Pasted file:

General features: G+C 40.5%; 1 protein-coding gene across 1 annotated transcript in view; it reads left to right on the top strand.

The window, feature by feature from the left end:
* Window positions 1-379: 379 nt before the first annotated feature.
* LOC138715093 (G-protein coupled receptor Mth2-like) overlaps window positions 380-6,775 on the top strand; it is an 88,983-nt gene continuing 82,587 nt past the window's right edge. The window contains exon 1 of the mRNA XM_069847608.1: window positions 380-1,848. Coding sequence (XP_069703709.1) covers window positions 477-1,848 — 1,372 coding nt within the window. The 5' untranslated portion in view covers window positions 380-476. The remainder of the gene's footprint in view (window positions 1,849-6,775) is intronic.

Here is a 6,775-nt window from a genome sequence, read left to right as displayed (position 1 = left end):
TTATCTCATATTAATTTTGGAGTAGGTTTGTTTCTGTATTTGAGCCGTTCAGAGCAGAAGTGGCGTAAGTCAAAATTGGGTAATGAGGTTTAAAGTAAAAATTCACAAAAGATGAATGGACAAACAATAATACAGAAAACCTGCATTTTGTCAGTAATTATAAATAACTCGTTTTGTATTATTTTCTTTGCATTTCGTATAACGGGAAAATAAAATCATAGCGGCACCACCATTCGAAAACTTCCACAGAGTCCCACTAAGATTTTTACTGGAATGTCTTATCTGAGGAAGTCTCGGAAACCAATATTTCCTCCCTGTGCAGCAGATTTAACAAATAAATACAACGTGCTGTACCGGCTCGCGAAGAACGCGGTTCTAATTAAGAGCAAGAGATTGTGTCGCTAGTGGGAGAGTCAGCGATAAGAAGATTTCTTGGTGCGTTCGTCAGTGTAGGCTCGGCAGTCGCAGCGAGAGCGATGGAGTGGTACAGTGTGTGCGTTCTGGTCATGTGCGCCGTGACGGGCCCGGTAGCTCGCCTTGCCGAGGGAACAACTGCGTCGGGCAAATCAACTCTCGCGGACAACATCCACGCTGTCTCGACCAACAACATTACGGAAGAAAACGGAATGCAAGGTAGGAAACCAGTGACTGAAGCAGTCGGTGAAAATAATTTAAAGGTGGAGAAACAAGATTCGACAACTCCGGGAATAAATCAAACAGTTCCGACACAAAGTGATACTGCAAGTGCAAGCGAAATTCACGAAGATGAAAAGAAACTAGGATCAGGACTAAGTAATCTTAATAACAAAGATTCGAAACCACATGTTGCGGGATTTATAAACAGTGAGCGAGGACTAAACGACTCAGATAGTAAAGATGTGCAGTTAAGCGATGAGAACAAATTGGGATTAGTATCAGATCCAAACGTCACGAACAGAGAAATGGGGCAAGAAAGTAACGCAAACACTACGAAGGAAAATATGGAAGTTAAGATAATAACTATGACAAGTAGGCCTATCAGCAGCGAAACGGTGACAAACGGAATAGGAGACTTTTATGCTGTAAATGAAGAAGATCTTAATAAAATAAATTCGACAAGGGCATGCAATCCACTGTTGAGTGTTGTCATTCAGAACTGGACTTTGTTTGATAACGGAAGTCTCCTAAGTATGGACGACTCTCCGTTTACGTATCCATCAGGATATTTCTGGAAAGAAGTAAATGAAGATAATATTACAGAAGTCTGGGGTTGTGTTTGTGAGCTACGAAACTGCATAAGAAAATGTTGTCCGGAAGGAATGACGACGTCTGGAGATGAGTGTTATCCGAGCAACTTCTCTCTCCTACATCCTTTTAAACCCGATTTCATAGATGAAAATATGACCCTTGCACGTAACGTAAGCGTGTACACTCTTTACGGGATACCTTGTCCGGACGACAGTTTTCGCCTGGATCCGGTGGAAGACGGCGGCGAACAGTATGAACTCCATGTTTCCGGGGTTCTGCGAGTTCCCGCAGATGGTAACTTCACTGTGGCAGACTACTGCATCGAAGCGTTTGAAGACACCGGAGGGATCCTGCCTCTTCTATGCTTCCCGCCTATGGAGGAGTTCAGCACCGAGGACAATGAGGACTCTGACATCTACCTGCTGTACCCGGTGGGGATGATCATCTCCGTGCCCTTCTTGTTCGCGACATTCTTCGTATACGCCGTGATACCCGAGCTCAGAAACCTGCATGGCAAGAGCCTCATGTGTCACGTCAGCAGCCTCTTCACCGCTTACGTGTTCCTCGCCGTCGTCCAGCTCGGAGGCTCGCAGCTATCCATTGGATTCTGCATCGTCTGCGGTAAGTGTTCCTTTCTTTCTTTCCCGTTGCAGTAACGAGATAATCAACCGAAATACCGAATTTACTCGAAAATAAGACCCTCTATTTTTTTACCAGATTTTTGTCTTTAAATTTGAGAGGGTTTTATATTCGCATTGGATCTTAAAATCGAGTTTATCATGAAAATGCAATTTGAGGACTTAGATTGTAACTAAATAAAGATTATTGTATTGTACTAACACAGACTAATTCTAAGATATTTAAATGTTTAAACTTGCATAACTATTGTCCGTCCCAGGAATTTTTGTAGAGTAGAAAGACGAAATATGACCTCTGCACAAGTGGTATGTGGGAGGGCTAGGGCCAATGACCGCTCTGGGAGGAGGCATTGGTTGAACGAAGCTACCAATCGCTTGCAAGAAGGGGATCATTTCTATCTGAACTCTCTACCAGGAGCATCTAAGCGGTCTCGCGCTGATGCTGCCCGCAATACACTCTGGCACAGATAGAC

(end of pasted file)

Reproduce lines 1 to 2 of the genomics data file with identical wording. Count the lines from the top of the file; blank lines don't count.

General features: G+C 40.5%; 1 protein-coding gene across 1 annotated transcript in view; it reads left to right on the top strand.

The window, feature by feature from the left end: